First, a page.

This doc sounded more interesting and outre on the surface than it actually was. While I found Bernstein a unique individual and empathized somewhat with his problems and unique voice, the film never quite got far enough below the surface of his personality or his influence on Grunge or the changing Seattle scene to really make it as poetic as his spoken word.
Documentaries are always a great way to learn something new about something or someone new. Bernstein is a poet who is new to me, and I found his life to quite worthy of a critical analysis. There is a trap to focus too much on the death rather the life when the individual's demise is already known. The director made an excellent decision to only give Bernstein's suicide a sliver of the runtime. Life trumps death.
Great camera work, editing, sound, words, great rhythm. Great rhythm to all of those things and how they work together. Great flow. Somewhere between musical and verbal. It wears its formal rigor lightly and I missed it at first. Powerful currents–like Twin Peaks but under a calm surface—of vitality, though, not tragedy. Metaphorically, philosophically, uses "and" where too many use "but." Has the texture of life.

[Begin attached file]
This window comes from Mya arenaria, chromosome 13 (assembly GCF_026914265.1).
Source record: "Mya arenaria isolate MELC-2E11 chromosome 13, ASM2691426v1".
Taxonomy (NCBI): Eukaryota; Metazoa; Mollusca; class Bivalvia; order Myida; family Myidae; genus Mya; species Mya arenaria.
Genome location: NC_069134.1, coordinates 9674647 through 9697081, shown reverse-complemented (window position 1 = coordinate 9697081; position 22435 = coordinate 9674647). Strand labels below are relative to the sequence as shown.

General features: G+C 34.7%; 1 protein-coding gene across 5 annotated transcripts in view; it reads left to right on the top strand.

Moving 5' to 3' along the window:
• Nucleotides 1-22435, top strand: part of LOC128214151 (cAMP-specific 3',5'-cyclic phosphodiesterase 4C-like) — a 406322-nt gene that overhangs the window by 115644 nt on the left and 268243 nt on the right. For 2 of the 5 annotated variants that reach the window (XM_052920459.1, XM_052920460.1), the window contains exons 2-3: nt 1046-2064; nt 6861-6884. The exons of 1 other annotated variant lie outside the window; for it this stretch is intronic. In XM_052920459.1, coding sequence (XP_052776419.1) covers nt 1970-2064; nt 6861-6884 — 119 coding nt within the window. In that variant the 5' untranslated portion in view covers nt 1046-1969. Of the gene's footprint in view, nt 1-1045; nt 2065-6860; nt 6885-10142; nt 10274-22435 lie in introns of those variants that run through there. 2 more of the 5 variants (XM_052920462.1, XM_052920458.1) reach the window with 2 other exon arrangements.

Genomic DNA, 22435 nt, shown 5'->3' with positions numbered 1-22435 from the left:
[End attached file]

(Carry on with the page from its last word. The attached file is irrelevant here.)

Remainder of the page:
Around 3/4 of the way in Jesse's children make their appearance, with the younger casually helping the older with lower back soreness. The two are fleeting moments of small representations of the idiosyncrasies of Jesse bleeding into realities his poems; tiny, esoteric bits of personality telling stories of a tormented life. The rest of the movie is somewhat dead, but Jesse's story more or less tells itself.
A sum of its parts; interviews with friends and lovers and an accumulation of public appearances. The poet as public figure is addressed but much of the mystery remains below the surface of this frank but compelling documentary.